In the House, most Republicans have embraced much of Trump’s agenda and have worked to protect him from an investigation into Russian efforts to tip the 2016 campaign in his favor. Speaker Paul D. Ryan (R-Wis.), who initially refused to endorse Trump in 2016, sided against the FBI and Justice Department in favor of Republicans on the intelligence committee in releasing a memo that attempted to undermine portions of the Trump investigation.

A decade ago, in February 2008, Romney withdrew from the Republican presidential primary after losing a bitter and sometimes personal campaign to McCain. But four years later they put that behind them and, early in the 2012 primary, McCain threw his support to Romney.

Both Republicans would go on to lose to Barack Obama in their respective general-election contests, but they have both retained some level of prominence as elder statesmen in their party, particularly on foreign-policy matters.

Senators in both parties say that in world travels, gravitas matters. World leaders take McCain far more seriously than any other senator traveling abroad.

“When John McCain speaks, the world listens,” Sen. Lindsey O. Graham (R-S.C.), McCain’s longtime travel partner, said Wednesday. “He’s got respect from all over the world in terms of foreign policy.”

Graham will be part of the bipartisan delegation in Germany this weekend, as will Sen. Sheldon Whitehouse (D-R.I.), who said he will not recognize the event without McCain.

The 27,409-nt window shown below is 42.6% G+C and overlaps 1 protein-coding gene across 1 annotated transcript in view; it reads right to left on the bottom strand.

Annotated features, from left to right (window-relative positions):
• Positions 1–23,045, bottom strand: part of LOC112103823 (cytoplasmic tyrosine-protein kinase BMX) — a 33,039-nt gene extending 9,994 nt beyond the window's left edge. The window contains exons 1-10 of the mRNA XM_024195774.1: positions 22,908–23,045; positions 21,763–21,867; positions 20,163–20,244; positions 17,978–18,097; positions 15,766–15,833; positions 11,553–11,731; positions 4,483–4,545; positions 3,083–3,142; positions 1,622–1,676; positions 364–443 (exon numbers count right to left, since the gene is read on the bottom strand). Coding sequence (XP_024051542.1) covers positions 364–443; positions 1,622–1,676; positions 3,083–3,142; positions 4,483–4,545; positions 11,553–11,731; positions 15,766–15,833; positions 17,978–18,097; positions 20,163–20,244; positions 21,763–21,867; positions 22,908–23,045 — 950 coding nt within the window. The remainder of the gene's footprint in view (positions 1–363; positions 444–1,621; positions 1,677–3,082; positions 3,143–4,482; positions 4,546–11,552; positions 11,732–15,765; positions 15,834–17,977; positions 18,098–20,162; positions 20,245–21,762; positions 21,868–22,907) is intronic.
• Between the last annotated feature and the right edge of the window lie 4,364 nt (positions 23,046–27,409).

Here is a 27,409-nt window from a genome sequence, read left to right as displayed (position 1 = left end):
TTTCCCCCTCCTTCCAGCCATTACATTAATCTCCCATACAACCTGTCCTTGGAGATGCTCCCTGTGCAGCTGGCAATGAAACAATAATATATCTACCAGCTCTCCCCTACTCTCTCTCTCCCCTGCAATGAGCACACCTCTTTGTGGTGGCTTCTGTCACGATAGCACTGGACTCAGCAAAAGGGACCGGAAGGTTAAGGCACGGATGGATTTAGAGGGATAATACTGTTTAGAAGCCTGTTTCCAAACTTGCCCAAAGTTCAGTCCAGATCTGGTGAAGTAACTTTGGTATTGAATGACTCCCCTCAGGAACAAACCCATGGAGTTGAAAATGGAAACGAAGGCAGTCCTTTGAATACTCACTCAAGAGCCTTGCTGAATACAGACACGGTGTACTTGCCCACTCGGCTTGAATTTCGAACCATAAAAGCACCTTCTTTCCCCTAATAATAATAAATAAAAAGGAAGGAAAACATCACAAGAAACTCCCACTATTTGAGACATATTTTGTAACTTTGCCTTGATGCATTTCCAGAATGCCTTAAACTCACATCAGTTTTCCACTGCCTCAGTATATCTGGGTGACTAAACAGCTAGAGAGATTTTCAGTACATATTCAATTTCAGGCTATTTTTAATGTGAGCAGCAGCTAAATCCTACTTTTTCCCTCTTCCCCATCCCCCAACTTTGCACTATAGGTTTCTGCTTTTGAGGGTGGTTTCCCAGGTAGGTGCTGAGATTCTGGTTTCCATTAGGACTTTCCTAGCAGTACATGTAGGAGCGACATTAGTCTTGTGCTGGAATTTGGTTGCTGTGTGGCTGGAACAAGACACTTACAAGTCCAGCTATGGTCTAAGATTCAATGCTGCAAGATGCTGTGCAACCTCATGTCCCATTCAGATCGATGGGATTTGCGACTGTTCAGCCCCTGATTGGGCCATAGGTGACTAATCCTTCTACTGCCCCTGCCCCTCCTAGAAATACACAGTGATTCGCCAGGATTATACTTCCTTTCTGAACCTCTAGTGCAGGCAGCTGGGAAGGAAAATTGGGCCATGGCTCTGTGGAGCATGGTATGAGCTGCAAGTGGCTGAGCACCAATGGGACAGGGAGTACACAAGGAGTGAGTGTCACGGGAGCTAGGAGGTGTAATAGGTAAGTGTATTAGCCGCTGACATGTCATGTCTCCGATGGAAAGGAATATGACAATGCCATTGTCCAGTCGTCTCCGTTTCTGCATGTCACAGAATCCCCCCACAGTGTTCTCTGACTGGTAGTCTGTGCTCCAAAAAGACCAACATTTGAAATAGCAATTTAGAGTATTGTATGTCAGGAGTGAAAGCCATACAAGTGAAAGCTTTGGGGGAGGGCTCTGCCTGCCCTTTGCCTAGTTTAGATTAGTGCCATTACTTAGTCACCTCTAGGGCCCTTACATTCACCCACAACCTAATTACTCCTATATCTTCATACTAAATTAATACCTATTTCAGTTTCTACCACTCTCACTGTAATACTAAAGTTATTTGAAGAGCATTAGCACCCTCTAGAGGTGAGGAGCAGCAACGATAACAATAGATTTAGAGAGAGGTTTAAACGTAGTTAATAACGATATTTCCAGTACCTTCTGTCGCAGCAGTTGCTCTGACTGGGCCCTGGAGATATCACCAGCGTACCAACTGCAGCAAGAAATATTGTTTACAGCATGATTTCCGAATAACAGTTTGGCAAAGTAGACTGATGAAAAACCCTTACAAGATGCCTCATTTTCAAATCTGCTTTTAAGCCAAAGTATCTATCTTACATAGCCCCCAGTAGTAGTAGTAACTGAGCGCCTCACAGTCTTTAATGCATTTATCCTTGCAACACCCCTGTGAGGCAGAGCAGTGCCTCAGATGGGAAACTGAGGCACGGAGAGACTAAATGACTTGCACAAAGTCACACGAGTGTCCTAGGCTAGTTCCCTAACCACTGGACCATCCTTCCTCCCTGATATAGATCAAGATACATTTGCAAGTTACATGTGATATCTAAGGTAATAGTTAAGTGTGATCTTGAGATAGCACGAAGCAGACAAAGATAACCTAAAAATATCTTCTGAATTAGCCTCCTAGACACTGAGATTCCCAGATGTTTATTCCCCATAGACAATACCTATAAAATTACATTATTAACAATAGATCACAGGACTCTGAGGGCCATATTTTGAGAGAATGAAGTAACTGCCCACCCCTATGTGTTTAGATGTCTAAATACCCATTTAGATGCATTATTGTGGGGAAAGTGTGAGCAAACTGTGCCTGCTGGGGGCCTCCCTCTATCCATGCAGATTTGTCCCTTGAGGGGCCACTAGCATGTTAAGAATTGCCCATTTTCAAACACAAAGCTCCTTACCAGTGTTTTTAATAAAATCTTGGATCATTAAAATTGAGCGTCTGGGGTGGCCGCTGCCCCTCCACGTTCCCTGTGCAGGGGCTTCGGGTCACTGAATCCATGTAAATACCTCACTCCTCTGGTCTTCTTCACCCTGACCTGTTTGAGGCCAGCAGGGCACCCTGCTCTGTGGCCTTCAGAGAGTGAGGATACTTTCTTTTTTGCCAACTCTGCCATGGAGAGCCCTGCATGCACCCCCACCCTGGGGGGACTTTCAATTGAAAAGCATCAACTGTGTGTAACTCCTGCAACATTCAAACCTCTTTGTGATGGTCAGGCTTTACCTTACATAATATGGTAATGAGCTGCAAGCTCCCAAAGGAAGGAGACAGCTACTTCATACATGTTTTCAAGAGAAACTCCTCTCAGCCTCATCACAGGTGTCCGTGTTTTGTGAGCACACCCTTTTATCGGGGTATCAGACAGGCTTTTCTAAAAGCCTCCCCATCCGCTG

“I think he founded it,” Whitehouse joked. “He was present at the creation.”

Actually, the security conference was founded in 1963, when McCain was still a young naval aviator. But he has been such a regular that, after his planned address Friday, McCain was slated to receive a special honor Saturday, presented by former vice president Joe Biden.

Whitehouse said that European leaders do not understand Trump or his motivations, which is why they look to McCain’s leadership to reassure them. Whitehouse has his differences with McCain on national security, but he said it’s critical for foreign leaders to hear that some Republicans still believe in U.S. global leadership.

“It’s very important, I mean, particularly when you’re dealing with countries like the ones that we’ll be visiting, that live in the shadow of Russia’s malign influence,” he said.

In his presidential campaign, Trump enjoyed attacking both the 2008 and 2012 presidential nominees.

A few weeks into his bid, Trump said McCain was “not a hero” for enduring 5 1/2  years of imprisonment in Vietnam because he was a bad pilot who got shot down. Later, he called Romney a “stone-cold loser.”

Now, with McCain’s career in its twilight, Romney has a chance to take that mantle as a high-profile defender of conservative GOP ideology and America’s place in the world.

Back in October, after McCain delivered an excoriation of Trump in Philadelphia, Romney lavished praise on the speech.

McCain is, Romney tweeted, a “hero, champion of character and last night, Lincolnesque.”

Last February, McCain did not hide his contempt for Trump’s stance on Russia. “I refuse to accept that our values are morally equivalent to those of our adversaries,” he said in Germany. “I am a proud, unapologetic believer in the West, and I believe we must always, always stand up for it — for if we do not, who will?”

When McCain leaves the stage, the answer to that question may be Mitt Romney.